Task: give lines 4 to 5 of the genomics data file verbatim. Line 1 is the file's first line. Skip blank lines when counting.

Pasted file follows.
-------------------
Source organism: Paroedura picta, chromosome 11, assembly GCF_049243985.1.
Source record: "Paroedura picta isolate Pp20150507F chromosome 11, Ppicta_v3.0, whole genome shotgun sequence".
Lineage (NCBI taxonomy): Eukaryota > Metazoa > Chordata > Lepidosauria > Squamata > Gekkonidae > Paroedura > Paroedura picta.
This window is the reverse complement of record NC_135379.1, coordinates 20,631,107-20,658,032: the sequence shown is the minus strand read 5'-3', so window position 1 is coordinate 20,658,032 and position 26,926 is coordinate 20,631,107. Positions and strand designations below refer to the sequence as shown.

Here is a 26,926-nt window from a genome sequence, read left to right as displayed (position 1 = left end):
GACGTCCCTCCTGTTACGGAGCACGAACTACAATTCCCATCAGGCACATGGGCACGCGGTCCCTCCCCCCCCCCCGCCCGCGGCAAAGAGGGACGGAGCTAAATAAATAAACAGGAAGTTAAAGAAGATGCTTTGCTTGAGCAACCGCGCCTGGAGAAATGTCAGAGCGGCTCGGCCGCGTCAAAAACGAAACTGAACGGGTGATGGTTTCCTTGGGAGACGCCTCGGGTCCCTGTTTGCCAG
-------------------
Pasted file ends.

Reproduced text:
This window is the reverse complement of record NC_135379.1, coordinates 20,631,107-20,658,032: the sequence shown is the minus strand read 5'-3', so window position 1 is coordinate 20,658,032 and position 26,926 is coordinate 20,631,107. Positions and strand designations below refer to the sequence as shown.

Here is a 26,926-nt window from a genome sequence, read left to right as displayed (position 1 = left end):